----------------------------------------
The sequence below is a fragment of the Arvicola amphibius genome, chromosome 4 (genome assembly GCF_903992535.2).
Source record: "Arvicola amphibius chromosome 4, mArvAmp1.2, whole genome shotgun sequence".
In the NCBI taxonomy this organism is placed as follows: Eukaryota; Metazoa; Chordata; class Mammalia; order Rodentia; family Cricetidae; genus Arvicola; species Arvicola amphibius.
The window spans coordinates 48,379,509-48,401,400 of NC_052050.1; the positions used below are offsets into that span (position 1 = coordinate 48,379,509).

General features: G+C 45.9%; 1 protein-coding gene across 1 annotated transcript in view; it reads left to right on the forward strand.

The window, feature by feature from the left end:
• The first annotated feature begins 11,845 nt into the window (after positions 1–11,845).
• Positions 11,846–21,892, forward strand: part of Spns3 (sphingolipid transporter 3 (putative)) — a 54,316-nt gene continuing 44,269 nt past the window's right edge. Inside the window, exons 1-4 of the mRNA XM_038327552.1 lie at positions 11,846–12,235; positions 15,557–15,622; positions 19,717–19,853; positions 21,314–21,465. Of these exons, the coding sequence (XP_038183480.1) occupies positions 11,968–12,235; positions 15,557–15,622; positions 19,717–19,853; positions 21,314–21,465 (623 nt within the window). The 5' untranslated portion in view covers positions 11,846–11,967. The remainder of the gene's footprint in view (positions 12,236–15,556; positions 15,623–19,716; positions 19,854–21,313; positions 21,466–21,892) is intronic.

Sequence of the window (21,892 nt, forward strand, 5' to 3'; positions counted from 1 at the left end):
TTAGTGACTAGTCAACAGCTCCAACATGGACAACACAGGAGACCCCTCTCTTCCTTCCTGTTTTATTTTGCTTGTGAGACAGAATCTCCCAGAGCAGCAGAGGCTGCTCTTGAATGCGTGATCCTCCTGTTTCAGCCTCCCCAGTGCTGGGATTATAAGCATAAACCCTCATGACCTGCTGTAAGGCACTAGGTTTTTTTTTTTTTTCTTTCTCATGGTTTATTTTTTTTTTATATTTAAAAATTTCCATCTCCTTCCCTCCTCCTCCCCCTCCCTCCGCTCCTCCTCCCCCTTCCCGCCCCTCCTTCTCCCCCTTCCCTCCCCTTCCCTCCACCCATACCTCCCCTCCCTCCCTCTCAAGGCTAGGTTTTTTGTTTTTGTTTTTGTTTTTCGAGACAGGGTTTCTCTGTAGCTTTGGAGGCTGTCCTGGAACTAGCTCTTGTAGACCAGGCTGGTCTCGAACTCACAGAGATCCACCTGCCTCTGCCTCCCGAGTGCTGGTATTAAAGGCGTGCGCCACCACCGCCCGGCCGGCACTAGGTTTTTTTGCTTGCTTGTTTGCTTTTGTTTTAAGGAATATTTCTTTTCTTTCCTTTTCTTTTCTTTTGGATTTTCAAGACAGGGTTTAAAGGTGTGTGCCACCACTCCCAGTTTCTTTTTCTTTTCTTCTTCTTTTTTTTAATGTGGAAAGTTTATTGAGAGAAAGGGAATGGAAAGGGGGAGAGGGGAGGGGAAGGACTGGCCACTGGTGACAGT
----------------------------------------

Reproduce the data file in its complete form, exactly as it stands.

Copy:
The sequence below is a fragment of the Arvicola amphibius genome, chromosome 4 (genome assembly GCF_903992535.2).
Source record: "Arvicola amphibius chromosome 4, mArvAmp1.2, whole genome shotgun sequence".
In the NCBI taxonomy this organism is placed as follows: Eukaryota; Metazoa; Chordata; class Mammalia; order Rodentia; family Cricetidae; genus Arvicola; species Arvicola amphibius.
The window spans coordinates 48,379,509-48,401,400 of NC_052050.1; the positions used below are offsets into that span (position 1 = coordinate 48,379,509).

General features: G+C 45.9%; 1 protein-coding gene across 1 annotated transcript in view; it reads left to right on the forward strand.

The window, feature by feature from the left end:
• The first annotated feature begins 11,845 nt into the window (after positions 1–11,845).
• Positions 11,846–21,892, forward strand: part of Spns3 (sphingolipid transporter 3 (putative)) — a 54,316-nt gene continuing 44,269 nt past the window's right edge. Inside the window, exons 1-4 of the mRNA XM_038327552.1 lie at positions 11,846–12,235; positions 15,557–15,622; positions 19,717–19,853; positions 21,314–21,465. Of these exons, the coding sequence (XP_038183480.1) occupies positions 11,968–12,235; positions 15,557–15,622; positions 19,717–19,853; positions 21,314–21,465 (623 nt within the window). The 5' untranslated portion in view covers positions 11,846–11,967. The remainder of the gene's footprint in view (positions 12,236–15,556; positions 15,623–19,716; positions 19,854–21,313; positions 21,466–21,892) is intronic.

Sequence of the window (21,892 nt, forward strand, 5' to 3'; positions counted from 1 at the left end):
TTAGTGACTAGTCAACAGCTCCAACATGGACAACACAGGAGACCCCTCTCTTCCTTCCTGTTTTATTTTGCTTGTGAGACAGAATCTCCCAGAGCAGCAGAGGCTGCTCTTGAATGCGTGATCCTCCTGTTTCAGCCTCCCCAGTGCTGGGATTATAAGCATAAACCCTCATGACCTGCTGTAAGGCACTAGGTTTTTTTTTTTTTTCTTTCTCATGGTTTATTTTTTTTTTATATTTAAAAATTTCCATCTCCTTCCCTCCTCCTCCCCCTCCCTCCGCTCCTCCTCCCCCTTCCCGCCCCTCCTTCTCCCCCTTCCCTCCCCTTCCCTCCACCCATACCTCCCCTCCCTCCCTCTCAAGGCTAGGTTTTTTGTTTTTGTTTTTGTTTTTCGAGACAGGGTTTCTCTGTAGCTTTGGAGGCTGTCCTGGAACTAGCTCTTGTAGACCAGGCTGGTCTCGAACTCACAGAGATCCACCTGCCTCTGCCTCCCGAGTGCTGGTATTAAAGGCGTGCGCCACCACCGCCCGGCCGGCACTAGGTTTTTTTGCTTGCTTGTTTGCTTTTGTTTTAAGGAATATTTCTTTTCTTTCCTTTTCTTTTCTTTTGGATTTTCAAGACAGGGTTTAAAGGTGTGTGCCACCACTCCCAGTTTCTTTTTCTTTTCTTCTTCTTTTTTTTAATGTGGAAAGTTTATTGAGAGAAAGGGAATGGAAAGGGGGAGAGGGGAGGGGAAGGACTGGCCACTGGTGACAGT